My Cat Is Watching HDTV!
And she isn't alone. Many High-Definition TV owners report that their pets are having trouble distinguishing the realistic picture from reality itself.
By Phillip Swann
Washington, D.C. (January 14, 2006) -- The other night, I was thinking of watching a movie on HBO, but my female housemate wouldn't let me. She was absorbed in a PBS documentary about birds, which was broadcast in High-Definition TV.
My female housemate is named Snoopy. She's a five-year-old black domestic cat.
Yes, my cat watches High-Definition TV.
In fact, she will watch for 20 minutes at a time, particularly if the show features birds, fish or animals. If she sees a bird flying on a high-def channel, she will crouch down in the attacker stance as if the winged creature was right in front of her.
The high-def picture is so clear and life-like that Snoopy apparently thinks it's real.
Snoopy, the HDTV-watching cat.
The Eagle Soars
I first noticed this phenomenon in 2001 when I brought home my first high-def set. Surfing the dial, I stumbled upon a HDTV channel that was showing a documentary on the American Bald Eagle. Snoopy was taking a cat nap in a chair to the left of the TV, but suddenly looked up and saw an eagle soaring across the screen. She immediately walked over and began watching -- and she hasn't stopped yet.
Over the last four and a half years, Snoopy has also shown remarkable interest in baseball games broadcast in high-def. (See picture below.) But, oddly, she totally ignores other sports, such as football and basketball. (Just like a woman, huh?)
Snoopy watches ESPN's broadcast of Sunday Night Baseball.
I have told several people in the industry about my HDTV-watching feline and I have been greeted with skeptical looks at best. I was beginning to think that either Snoopy (or I) was crazy until I recently researched the topic on the Internet. There are actually several message boards filled with comments from high-def owners saying their pets are watching HDTV -- and having the same trouble distinguishing the realistic picture from reality.
"My cat attacked the TV when (the high-def network) HDNet was playing a show about lions," said one high-def owner at alt.tv.tech.hdtv.
"Our cat generally ignores the TV. But one night there was a show with wolves. She went over to the screen and tried to touch one," said another.
Today, I asked members of the AVS, another popular message board for high-def owners, if they had ever seen their pets watch HD. The response was immediate.
"One of our two cats watches HD all the time," said Greg. "It's funny. I can put it on Animal Planet (a non-HD station) and he's not that interested. I put it on Discovery HD with animals and I have to keep him from attacking the screen."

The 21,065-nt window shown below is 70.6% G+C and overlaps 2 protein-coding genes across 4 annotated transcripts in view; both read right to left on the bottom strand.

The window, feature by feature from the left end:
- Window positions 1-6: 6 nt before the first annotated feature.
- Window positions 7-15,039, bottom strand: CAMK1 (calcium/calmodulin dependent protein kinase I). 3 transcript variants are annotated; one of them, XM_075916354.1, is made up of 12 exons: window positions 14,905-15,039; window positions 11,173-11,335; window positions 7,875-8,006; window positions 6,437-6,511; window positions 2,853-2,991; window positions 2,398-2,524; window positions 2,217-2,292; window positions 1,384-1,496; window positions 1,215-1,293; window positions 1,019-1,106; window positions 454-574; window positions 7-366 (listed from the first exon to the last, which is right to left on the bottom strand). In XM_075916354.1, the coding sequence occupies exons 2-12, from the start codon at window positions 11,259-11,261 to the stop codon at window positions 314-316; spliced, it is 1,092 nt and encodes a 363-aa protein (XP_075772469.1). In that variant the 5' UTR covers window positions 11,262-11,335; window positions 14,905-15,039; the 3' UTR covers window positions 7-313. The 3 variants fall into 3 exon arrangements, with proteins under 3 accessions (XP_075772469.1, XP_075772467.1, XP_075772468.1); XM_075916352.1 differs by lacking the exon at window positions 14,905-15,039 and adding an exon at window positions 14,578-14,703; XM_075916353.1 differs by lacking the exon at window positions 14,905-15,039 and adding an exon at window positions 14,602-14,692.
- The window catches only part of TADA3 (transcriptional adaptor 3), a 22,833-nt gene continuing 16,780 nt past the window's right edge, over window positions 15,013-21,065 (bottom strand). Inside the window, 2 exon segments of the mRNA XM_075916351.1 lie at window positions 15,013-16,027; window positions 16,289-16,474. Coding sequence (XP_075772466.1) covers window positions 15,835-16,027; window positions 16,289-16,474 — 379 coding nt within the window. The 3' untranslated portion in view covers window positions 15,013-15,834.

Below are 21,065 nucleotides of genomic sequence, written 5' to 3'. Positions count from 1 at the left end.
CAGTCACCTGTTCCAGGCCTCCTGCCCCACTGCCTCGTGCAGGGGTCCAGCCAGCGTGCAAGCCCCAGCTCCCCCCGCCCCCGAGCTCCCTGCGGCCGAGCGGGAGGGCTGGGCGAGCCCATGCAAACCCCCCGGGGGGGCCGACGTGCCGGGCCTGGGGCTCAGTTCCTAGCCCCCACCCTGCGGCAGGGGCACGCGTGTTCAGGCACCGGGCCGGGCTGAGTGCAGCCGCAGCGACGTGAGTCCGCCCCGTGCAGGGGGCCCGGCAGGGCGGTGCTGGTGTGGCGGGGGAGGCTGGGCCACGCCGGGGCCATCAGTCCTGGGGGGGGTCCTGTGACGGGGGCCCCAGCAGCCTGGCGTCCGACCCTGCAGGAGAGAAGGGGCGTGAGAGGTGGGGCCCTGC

"Frequently I catch my Goldendoodle, Harry, staring intently into the screen," says another poster. "Both my dogs react to other animals (on HD channels), especially if there is audio as well. But Harry watches all sorts of programming."
"My Siamese cat will watch intently when Blue Realm ( a documentary series on Discovery HD Theater) comes on," said one HD owner. "She sits right under the screen and watches. Then she will stand on her hind legs and softly paw at the fish on the screen."
I can relate. Check out the picture of Snoopy below:
Snoopy tries to catch a fish in a PBS documentary in high-def.
Of course, there have been reports for years of pets watching TV, regardless of the picture's clarity. In 2003, the Oxygen cable channel launched Meow TV, a non-HD show dedicated to the interests of cats. Sponsored by Meow Mix, the 30-minute program featured videos of birds, squirrels and other cat attractions.
However, Meow TV was cancelled after just a paw full of episodes.
Perhaps if they brought it back as a HDTV program, it would have more success.
I know Snoopy would watch.
Phillip Swann is president and publisher of TVPredictions.com. He has been quoted in dozens of publications and broadcast outlets, including CNN, Fox News, Inside Edition, The New York Times Magazine, The Washington Post, The Chicago Tribune, The Associated Press and The Hollywood Reporter. He can be reached at firstname.lastname@example.org or at 703-505-3064.
RF Technology: Doug Lung
TV Antennas for DTV Reception
Consumer VHF/UHF TV Antenna
In recent columns, I've discussed options for TV-transmitting antennas. This month, I'll look at the other end of the path – outdoor TV-receiving antennas. I'll describe desirable attributes for DTV reception, look at some of the types of TVantennas available and tell you how you can build a simple UHF receiving antenna.
As with transmitting antennas, the main characteristics of receiving TV antenna are pattern, gain/directionality, bandwidth/VSWR and size. Before DTV, gain – and to a lesser extent, bandwidth – were the key specifications. In 2002, TV antenna VSWR and pattern are equally important – if not the most important – specifications.
FCC OET-69 interference-free coverage is based on the use of a directional receive antenna. DTV viewers are assumed to have an TV antenna with a gain of 4 dB at Channels 2 to 6, 6 dB at Channels 7 to 13, and 10 dB at Channels 14 to 69. To squeeze in more channels, front-to-back ratios for receive TV antennas were also specified. For analog TV, a front-to-back ratio of 6 dB is used for Channels 2 to 69. For DTV, much higher ratios are required – 10 dB for Channels 2 to 6, 12 dB for Channels 7 to 13, and 14 dB for Channels 14 to 69.